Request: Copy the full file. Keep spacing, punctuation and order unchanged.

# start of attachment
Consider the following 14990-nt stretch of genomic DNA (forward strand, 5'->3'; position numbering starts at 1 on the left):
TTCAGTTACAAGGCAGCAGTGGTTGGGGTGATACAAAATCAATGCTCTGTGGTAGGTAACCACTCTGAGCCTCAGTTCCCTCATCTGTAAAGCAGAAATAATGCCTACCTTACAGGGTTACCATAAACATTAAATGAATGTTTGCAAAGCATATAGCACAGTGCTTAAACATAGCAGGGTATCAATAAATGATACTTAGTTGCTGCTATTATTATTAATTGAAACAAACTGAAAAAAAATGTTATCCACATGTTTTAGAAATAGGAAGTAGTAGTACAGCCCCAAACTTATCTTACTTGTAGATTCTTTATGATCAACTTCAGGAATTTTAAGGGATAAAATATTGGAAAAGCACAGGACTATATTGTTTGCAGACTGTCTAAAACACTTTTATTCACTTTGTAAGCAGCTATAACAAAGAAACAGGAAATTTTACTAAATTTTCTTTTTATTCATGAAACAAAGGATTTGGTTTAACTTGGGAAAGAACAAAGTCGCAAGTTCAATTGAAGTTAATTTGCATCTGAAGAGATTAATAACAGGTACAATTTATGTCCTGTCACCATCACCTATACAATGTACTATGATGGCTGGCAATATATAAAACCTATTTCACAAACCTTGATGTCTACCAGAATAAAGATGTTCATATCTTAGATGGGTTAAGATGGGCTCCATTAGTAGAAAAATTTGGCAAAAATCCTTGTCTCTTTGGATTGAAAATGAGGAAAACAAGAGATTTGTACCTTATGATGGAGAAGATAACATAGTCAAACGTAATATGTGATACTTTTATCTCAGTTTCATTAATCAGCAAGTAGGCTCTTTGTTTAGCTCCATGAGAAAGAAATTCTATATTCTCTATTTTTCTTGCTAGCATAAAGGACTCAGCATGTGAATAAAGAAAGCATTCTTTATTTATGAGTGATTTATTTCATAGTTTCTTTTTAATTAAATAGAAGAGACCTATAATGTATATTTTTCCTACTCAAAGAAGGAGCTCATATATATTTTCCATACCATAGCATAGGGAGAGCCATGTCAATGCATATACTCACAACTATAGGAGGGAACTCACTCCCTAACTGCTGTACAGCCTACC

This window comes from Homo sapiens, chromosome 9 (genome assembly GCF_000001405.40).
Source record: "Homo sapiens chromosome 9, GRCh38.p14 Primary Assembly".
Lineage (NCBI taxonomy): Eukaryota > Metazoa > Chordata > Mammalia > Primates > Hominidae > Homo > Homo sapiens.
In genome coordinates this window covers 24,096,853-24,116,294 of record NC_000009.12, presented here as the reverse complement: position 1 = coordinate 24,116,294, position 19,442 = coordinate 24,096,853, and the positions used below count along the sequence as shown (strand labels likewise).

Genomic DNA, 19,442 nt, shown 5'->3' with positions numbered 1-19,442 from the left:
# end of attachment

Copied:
Consider the following 14990-nt stretch of genomic DNA (forward strand, 5'->3'; position numbering starts at 1 on the left):
TTCAGTTACAAGGCAGCAGTGGTTGGGGTGATACAAAATCAATGCTCTGTGGTAGGTAACCACTCTGAGCCTCAGTTCCCTCATCTGTAAAGCAGAAATAATGCCTACCTTACAGGGTTACCATAAACATTAAATGAATGTTTGCAAAGCATATAGCACAGTGCTTAAACATAGCAGGGTATCAATAAATGATACTTAGTTGCTGCTATTATTATTAATTGAAACAAACTGAAAAAAAATGTTATCCACATGTTTTAGAAATAGGAAGTAGTAGTACAGCCCCAAACTTATCTTACTTGTAGATTCTTTATGATCAACTTCAGGAATTTTAAGGGATAAAATATTGGAAAAGCACAGGACTATATTGTTTGCAGACTGTCTAAAACACTTTTATTCACTTTGTAAGCAGCTATAACAAAGAAACAGGAAATTTTACTAAATTTTCTTTTTATTCATGAAACAAAGGATTTGGTTTAACTTGGGAAAGAACAAAGTCGCAAGTTCAATTGAAGTTAATTTGCATCTGAAGAGATTAATAACAGGTACAATTTATGTCCTGTCACCATCACCTATACAATGTACTATGATGGCTGGCAATATATAAAACCTATTTCACAAACCTTGATGTCTACCAGAATAAAGATGTTCATATCTTAGATGGGTTAAGATGGGCTCCATTAGTAGAAAAATTTGGCAAAAATCCTTGTCTCTTTGGATTGAAAATGAGGAAAACAAGAGATTTGTACCTTATGATGGAGAAGATAACATAGTCAAACGTAATATGTGATACTTTTATCTCAGTTTCATTAATCAGCAAGTAGGCTCTTTGTTTAGCTCCATGAGAAAGAAATTCTATATTCTCTATTTTTCTTGCTAGCATAAAGGACTCAGCATGTGAATAAAGAAAGCATTCTTTATTTATGAGTGATTTATTTCATAGTTTCTTTTTAATTAAATAGAAGAGACCTATAATGTATATTTTTCCTACTCAAAGAAGGAGCTCATATATATTTTCCATACCATAGCATAGGGAGAGCCATGTCAATGCATATACTCACAACTATAGGAGGGAACTCACTCCCTAACTGCTGTACAGCCTACC

This window comes from Homo sapiens, chromosome 9 (genome assembly GCF_000001405.40).
Source record: "Homo sapiens chromosome 9, GRCh38.p14 Primary Assembly".
Lineage (NCBI taxonomy): Eukaryota > Metazoa > Chordata > Mammalia > Primates > Hominidae > Homo > Homo sapiens.
In genome coordinates this window covers 24,096,853-24,116,294 of record NC_000009.12, presented here as the reverse complement: position 1 = coordinate 24,116,294, position 19,442 = coordinate 24,096,853, and the positions used below count along the sequence as shown (strand labels likewise).

Genomic DNA, 19,442 nt, shown 5'->3' with positions numbered 1-19,442 from the left: